Iran’s top negotiator says the upcoming talks of the Joint Comprehensive Plan of Action (JCPOA)’s commission will not be about the nuclear issue, which is already resolved, but will rather focus on the US withdrawal from the 2015 multilateral deal and its illegal sanctions against the Islamic Republic.
Ali Baqeri-Kani, Iranian deputy foreign minister for political affairs, made the remarks in an interview with Iran’s Islamic Republic of Iran Broadcasting (IRIB) News Agency on Wednesday, one day after France said the talks with Iran must resume where they left off.
In a telephone conversation with his Iranian counterpart, Hossein Amirabdollahian, French Foreign Minister Jean-Yves Le Drian said it was urgent to resume “the negotiations interrupted on June 20 by Iran, on the basis negotiated up to that date, with the objective of a rapid return (to the accord),” according to a ministry spokesperson.
In response, Baqeri-Kani stressed, “We do not have nuclear talks, because the nuclear issue was resolved in 2015 in the form of an agreement reached between Iran and the P5+1,” namely the US, France, Britain, Germany, Russia and China.
“The main issue we are facing now is the consequences of the US withdrawal from the JCPOA, which are limited to the illegal sanctions imposed against the Islamic Republic of Iran,” he added.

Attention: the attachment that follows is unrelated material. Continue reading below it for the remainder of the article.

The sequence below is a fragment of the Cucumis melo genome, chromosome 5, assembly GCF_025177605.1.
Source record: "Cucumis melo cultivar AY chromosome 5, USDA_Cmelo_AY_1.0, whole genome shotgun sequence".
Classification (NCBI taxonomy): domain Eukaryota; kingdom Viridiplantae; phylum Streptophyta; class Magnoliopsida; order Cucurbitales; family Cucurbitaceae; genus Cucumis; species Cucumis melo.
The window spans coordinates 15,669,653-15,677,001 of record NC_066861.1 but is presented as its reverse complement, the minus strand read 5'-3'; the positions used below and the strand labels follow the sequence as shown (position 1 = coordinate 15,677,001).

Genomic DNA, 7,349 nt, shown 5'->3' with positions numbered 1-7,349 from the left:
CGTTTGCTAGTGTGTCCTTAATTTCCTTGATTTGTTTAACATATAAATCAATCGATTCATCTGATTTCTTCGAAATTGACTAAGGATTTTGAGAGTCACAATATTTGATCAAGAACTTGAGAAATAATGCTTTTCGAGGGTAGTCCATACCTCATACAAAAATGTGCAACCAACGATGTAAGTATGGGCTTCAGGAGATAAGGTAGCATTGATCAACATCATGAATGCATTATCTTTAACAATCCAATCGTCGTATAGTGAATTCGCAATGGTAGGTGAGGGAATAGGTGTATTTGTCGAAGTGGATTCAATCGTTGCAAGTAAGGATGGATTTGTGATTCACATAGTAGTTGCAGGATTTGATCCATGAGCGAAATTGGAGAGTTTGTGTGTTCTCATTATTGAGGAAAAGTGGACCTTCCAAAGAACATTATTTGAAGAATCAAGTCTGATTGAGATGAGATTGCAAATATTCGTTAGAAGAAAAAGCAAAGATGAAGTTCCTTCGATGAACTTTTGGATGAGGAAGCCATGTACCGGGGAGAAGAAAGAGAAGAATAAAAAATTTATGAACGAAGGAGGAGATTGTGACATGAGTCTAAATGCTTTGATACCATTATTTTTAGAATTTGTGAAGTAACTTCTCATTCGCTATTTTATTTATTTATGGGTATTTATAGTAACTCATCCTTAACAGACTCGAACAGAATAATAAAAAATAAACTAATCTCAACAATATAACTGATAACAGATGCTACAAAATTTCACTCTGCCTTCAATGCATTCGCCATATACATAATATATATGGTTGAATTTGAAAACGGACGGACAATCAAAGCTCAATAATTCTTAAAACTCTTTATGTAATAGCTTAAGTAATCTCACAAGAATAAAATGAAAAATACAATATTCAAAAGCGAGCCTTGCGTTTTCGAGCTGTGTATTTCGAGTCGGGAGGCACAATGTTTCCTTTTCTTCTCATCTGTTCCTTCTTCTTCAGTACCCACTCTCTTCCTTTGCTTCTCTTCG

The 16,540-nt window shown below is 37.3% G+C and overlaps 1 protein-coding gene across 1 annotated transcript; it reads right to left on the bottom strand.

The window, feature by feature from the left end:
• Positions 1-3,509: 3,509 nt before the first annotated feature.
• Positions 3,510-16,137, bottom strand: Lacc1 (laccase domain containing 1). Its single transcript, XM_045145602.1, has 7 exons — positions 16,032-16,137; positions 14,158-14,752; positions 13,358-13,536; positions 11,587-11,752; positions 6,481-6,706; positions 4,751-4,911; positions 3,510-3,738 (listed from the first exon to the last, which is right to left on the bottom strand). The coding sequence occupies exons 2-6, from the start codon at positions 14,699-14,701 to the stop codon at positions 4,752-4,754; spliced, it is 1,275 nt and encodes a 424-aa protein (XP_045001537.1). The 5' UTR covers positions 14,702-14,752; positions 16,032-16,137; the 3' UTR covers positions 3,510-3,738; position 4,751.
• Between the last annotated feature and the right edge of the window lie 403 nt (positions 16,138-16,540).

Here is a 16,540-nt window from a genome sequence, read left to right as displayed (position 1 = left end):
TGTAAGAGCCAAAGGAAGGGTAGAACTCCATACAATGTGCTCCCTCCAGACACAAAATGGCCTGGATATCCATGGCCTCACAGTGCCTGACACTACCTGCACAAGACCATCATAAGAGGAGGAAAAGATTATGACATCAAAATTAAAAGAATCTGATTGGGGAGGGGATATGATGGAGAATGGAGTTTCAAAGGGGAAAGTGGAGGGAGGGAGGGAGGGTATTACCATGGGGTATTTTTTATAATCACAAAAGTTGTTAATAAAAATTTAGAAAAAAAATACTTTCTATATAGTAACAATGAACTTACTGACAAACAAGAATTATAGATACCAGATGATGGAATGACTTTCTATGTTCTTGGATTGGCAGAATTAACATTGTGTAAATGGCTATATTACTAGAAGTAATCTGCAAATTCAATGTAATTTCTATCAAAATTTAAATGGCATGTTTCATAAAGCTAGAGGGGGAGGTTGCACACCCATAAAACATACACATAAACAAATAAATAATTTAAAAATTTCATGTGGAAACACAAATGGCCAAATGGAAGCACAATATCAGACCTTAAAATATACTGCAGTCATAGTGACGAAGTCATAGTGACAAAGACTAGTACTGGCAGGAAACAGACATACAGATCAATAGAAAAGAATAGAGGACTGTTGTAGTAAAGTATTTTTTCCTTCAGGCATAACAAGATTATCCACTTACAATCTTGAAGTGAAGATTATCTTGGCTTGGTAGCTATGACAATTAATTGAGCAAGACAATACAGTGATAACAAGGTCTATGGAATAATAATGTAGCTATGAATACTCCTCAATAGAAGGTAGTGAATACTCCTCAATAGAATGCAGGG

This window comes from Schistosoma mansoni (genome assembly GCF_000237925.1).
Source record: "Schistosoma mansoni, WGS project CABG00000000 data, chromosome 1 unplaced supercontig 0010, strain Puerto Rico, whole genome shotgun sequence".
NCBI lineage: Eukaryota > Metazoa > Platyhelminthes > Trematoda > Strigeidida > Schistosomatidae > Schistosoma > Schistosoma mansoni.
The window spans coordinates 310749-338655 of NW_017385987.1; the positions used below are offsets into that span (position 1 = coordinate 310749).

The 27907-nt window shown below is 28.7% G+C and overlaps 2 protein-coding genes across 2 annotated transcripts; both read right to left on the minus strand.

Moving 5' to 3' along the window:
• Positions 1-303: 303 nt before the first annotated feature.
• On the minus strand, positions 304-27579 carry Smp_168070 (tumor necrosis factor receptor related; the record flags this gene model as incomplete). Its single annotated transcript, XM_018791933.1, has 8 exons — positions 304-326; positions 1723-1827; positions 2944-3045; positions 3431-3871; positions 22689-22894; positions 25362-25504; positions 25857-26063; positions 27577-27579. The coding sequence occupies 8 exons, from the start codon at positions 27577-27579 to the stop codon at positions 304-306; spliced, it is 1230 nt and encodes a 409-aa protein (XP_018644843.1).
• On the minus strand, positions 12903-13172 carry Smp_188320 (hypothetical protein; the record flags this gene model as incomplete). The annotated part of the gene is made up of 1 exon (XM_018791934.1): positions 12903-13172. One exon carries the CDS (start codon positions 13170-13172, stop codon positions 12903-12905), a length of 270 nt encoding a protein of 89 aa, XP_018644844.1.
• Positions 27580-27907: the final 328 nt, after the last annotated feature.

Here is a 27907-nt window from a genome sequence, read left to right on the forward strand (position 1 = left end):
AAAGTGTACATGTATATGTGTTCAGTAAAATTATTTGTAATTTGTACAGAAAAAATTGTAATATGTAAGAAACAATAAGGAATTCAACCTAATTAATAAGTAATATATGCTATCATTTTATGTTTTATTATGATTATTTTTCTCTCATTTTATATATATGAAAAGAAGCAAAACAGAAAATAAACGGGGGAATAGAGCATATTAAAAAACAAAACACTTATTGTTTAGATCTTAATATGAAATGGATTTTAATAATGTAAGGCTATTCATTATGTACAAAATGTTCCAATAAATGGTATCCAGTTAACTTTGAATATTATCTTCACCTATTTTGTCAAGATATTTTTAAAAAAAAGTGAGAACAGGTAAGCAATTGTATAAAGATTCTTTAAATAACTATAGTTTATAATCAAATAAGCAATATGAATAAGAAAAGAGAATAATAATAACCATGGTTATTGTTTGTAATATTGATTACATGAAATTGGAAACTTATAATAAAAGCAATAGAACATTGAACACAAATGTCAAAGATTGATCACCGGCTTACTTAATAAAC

Envoys from Iran and the P4+1 group of countries — Britain, France, Russia, and China plus Germany — are expected to hold the seventh round of discussions in the Austrian capital on November 29.
The negotiations were paused in June, when Iran held a presidential election. Since then, the new Iranian administration has been reviewing the details of the six rounds of discussions held under the previous administration.
Former US President Donald Trump left the JCPOA in May 2018 and re-imposed the anti-Iran sanctions that the deal had lifted. He also placed additional sanctions on Iran under other pretexts not related to the nuclear case as part of his “maximum pressure” campaign.
Following a year of strategic patience, Iran resorted to its legal rights under the JCPOA, which grants a party the right to suspend its contractual commitments in case of non-compliance by other signatories, and let go of some of the restrictions imposed on its nuclear energy program.
The US administration of Joe Biden has said it is willing to compensate for Trump’s mistake and rejoin the deal, but it has shown an overriding propensity for maintaining some of the sanctions as a tool of pressure.
Tehran insists that all sanctions should first be removed in a verifiable manner before it reverses its remedial measures.
On Tuesday, Iran’s top nuclear negotiator travelled to Paris as part of a tour to the capitals of France, Germany and Britain, the three European parties to the JCPOA.
In Paris, he held a meeting with Philippe Errera, director general for political and security affairs at France’s Foreign Ministry.
Elsewhere in his Wednesday’s interview, Baqeri-Kani described as “detailed, frank, serious, constructive and forward-looking” his talks with Errera, whose country will hold the rotating presidency of the Council of the EU in the first half of 2022.
He said France could play a transnational role, noting, “In this regard, I think there is a very good opportunity to improve relations between the Islamic Republic of Iran and France, as well as France’s role in regional interactions and the course of the talks that we will have with the P4+1 in Vienna on November 29.”